Matt Hunckler 13:41
What makes a good data scientist on a team, like let’s begin from the management perspective, yeah. What are some of the things you look for for a great teammate?
Yeah, great teammates are, you know, really able to be wearing many hats. I think that’s one thing that I like about working on smaller teams, smaller companies and startups in particular, is that you can kind of come in and there’s so many problems to solve that having the comfort that Oh, today, I might be on the sales team or tomorrow, I might be on the marketing team, like, sort of having that flexibility to be able to manage multiple roles for yourself is something that I feel like shows a team player, that’s something I really look for having the ability, you know, to define build test models, you know, having some sense for like the nuts and bolts of data science is incredibly important. And then honestly, just like being a good person and really wanting to like hone that craft. That sounds maybe kind of lame, but honestly chasing opportunities to care about the person that you’re with and if their dog is having issues, you know, like honestly sort of commiserating with them over that and I think those those trades are valuable.
Matt Hunckler 15:01
I really like what you’re talking about earlier today when we were having lunch about how to approach learning in general. And you kind of have a unique take, I think, probably as a math teacher. Yeah. Bringing that sort of perspective into data science teams. Do you mind sharing a little bit about your sort of paradigm shift learning?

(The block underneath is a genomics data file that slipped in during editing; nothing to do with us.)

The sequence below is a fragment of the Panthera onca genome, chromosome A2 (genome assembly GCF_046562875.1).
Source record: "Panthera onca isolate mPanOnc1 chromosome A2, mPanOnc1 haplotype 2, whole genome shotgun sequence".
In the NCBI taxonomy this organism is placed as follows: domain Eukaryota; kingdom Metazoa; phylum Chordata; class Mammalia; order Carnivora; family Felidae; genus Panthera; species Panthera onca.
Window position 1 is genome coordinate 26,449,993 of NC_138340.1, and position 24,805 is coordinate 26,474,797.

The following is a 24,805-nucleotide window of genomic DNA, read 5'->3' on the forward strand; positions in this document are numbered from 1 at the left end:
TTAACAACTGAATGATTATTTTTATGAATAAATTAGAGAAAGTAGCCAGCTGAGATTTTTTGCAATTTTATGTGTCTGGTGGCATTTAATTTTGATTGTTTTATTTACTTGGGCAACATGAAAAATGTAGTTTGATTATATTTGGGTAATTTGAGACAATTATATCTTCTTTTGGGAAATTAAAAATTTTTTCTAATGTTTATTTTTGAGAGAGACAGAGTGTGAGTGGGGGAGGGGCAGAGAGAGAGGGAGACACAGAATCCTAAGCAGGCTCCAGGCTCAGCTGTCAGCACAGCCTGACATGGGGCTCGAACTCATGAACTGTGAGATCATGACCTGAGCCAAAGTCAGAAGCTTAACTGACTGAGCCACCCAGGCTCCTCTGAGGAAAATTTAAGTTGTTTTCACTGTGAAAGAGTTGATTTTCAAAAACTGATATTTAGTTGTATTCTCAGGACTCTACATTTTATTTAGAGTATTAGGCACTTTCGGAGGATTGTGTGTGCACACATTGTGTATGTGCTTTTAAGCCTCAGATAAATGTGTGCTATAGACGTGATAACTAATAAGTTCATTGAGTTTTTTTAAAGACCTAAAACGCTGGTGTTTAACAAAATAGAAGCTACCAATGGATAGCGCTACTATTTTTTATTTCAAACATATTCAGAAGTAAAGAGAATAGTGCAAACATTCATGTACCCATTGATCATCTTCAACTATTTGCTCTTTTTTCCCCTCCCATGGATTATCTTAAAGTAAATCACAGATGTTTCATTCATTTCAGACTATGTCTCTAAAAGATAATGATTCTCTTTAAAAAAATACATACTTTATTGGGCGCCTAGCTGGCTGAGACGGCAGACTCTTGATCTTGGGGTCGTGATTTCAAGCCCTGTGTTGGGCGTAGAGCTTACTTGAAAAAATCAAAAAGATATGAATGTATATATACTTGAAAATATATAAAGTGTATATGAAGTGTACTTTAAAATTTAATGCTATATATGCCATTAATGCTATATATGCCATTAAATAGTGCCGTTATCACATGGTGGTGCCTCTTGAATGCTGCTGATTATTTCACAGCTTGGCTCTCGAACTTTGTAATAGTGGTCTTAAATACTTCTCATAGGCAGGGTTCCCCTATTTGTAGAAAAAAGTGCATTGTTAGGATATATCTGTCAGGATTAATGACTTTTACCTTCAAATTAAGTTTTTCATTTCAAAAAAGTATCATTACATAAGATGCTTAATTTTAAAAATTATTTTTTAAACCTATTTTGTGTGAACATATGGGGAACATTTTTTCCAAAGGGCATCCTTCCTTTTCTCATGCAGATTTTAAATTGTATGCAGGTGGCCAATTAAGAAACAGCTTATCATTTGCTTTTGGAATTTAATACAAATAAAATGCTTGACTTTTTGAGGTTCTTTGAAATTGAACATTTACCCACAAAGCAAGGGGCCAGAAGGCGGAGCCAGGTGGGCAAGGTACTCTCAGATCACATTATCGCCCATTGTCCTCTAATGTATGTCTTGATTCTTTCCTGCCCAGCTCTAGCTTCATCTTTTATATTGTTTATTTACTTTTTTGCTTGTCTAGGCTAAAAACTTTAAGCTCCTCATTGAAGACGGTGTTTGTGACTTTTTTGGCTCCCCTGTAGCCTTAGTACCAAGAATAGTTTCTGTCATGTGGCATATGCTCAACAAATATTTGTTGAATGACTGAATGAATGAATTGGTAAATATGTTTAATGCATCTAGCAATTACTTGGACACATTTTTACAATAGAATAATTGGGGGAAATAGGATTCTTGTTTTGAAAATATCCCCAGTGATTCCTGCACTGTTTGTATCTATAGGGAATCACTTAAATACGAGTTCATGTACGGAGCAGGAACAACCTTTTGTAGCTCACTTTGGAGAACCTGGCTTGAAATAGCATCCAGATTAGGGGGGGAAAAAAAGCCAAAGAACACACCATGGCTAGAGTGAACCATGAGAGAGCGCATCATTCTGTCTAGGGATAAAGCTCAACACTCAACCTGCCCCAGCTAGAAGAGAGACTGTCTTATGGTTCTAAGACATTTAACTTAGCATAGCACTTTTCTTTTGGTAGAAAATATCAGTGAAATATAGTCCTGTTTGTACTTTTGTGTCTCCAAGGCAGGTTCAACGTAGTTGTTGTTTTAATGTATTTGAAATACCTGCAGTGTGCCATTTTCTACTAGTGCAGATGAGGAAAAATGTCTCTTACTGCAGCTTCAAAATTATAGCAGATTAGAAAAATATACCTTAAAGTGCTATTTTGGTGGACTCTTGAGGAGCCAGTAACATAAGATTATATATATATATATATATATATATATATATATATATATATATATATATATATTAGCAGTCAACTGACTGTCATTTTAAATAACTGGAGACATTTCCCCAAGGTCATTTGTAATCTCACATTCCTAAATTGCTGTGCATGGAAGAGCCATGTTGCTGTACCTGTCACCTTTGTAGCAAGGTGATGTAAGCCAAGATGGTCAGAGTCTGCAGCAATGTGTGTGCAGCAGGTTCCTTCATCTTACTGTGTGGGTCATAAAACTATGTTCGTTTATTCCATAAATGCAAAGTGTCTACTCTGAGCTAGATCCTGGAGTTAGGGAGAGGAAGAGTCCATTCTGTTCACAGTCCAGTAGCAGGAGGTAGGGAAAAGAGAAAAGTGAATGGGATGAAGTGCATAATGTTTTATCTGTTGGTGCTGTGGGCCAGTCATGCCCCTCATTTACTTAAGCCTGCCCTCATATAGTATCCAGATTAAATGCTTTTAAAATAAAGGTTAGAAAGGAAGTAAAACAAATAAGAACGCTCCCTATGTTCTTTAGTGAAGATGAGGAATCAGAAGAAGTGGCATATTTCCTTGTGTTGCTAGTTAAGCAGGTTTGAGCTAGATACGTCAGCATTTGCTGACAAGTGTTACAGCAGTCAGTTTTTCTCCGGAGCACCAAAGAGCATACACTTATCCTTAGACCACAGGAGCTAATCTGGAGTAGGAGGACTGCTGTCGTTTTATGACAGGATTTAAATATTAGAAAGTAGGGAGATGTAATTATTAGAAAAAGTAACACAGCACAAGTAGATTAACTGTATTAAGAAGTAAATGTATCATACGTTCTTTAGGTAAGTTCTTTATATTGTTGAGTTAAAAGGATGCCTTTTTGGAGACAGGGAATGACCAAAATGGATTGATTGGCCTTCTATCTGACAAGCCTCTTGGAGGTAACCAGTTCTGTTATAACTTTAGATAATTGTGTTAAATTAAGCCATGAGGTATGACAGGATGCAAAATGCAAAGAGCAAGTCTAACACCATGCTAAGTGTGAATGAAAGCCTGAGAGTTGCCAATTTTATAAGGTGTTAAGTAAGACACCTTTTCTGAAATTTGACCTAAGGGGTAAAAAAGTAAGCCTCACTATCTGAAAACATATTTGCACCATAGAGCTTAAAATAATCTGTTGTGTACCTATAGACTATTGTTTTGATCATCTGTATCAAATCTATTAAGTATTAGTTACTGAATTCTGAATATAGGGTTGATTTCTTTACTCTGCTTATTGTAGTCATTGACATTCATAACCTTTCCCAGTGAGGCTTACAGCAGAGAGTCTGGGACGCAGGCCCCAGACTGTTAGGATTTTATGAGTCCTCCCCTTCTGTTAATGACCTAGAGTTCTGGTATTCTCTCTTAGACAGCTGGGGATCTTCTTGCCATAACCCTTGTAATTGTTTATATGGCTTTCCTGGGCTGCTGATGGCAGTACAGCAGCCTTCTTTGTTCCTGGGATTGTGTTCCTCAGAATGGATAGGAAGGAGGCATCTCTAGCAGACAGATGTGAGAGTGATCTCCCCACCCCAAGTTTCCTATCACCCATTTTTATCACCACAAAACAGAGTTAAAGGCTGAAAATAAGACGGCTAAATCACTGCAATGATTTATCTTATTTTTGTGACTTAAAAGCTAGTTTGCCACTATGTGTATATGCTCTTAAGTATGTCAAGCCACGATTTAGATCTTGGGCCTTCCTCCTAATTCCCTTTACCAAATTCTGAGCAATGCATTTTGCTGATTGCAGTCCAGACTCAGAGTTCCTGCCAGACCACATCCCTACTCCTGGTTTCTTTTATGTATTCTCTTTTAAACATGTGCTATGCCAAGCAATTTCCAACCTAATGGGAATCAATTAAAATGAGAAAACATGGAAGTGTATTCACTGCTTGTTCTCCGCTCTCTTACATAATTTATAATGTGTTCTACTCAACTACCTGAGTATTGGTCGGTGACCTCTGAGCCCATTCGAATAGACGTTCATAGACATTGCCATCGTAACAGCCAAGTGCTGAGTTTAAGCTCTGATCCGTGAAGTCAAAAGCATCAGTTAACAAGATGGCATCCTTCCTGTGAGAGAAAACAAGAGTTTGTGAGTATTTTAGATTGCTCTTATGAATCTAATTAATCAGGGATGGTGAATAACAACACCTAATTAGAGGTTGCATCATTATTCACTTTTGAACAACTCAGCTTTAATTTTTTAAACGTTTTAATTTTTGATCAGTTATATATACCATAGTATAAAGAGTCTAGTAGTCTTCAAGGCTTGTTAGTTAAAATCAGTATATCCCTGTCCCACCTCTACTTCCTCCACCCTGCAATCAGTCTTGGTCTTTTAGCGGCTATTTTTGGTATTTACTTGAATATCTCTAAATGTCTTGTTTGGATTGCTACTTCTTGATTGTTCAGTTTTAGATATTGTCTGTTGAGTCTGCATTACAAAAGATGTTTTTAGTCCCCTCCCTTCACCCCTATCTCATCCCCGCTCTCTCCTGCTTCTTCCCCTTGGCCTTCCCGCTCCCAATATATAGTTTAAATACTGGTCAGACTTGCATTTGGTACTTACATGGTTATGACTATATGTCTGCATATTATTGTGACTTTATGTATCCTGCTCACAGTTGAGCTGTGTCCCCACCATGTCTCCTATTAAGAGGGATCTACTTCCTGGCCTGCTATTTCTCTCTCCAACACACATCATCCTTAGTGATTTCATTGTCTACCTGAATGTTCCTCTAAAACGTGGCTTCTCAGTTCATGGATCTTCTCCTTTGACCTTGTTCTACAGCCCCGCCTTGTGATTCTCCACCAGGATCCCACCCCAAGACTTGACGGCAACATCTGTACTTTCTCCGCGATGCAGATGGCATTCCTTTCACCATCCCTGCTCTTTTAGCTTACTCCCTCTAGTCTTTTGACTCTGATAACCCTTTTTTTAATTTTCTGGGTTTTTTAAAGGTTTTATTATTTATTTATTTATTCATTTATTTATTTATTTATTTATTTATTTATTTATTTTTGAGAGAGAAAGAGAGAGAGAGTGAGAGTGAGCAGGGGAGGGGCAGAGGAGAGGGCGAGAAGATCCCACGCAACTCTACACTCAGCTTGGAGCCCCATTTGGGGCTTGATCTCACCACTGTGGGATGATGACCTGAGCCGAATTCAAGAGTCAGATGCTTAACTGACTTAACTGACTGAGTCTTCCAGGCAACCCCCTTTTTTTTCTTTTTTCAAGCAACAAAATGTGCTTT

Yeah, I was a teacher for a long time. And so I got to see quite a few people undertake the challenge of learning math, right? It’s it can be absolutely gripping to learn math. And so one of the things that I think is sort of a stepping stone to becoming a mathematician, or in some way, becoming comfortable exploring mathematics, is getting to a point that you view yourself as a problem solver. And that, that removes the opportunity to say, Oh, I just forget what to do. You know, because if you can kind of tinker with ideas, rather than Chase, like a method, it gives you a lot of freedom. And this was actually for me, pivotal in my career selection. I originally was chasing something called optometry, I was wanting to be an optometrist. And I was taking these science classes, my brother lives in Indianapolis, and he would probably laugh at this, but I was taking science classes, he’s really good at science, I thought it was so hard because I had to, like, memorize these like chunks of books. And with math, for some reason, I felt like I could get the algorithm. And then I could go play with my friends and rock climb. And so I ended up choosing math, because I could actually have a social life and then come and on the test, if I knew sort of like the basics of the algorithms or whatever we were studying, I could unfold that in a way that I couldn’t sort of piece things together with science. That’s at least how it was for me with like biology class, in particular, I’m talking about